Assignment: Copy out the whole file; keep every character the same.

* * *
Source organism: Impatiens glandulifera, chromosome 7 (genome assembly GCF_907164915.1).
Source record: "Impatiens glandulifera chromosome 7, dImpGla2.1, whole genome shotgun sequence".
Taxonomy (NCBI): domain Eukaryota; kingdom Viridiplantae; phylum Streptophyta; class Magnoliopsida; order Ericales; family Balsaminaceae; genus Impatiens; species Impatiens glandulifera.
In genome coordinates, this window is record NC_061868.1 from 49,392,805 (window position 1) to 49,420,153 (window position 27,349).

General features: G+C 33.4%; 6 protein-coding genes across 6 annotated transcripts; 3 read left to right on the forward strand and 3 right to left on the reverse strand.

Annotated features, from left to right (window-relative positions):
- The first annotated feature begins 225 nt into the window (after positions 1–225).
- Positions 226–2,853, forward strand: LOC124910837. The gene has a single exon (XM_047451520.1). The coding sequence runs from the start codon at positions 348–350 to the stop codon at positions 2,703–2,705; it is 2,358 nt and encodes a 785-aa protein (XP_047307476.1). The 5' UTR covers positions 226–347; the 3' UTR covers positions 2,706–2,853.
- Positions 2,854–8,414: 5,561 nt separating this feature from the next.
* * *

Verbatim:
Source organism: Impatiens glandulifera, chromosome 7 (genome assembly GCF_907164915.1).
Source record: "Impatiens glandulifera chromosome 7, dImpGla2.1, whole genome shotgun sequence".
Taxonomy (NCBI): domain Eukaryota; kingdom Viridiplantae; phylum Streptophyta; class Magnoliopsida; order Ericales; family Balsaminaceae; genus Impatiens; species Impatiens glandulifera.
In genome coordinates, this window is record NC_061868.1 from 49,392,805 (window position 1) to 49,420,153 (window position 27,349).

General features: G+C 33.4%; 6 protein-coding genes across 6 annotated transcripts; 3 read left to right on the forward strand and 3 right to left on the reverse strand.

Annotated features, from left to right (window-relative positions):
- The first annotated feature begins 225 nt into the window (after positions 1–225).
- Positions 226–2,853, forward strand: LOC124910837. The gene has a single exon (XM_047451520.1). The coding sequence runs from the start codon at positions 348–350 to the stop codon at positions 2,703–2,705; it is 2,358 nt and encodes a 785-aa protein (XP_047307476.1). The 5' UTR covers positions 226–347; the 3' UTR covers positions 2,706–2,853.
- Positions 2,854–8,414: 5,561 nt separating this feature from the next.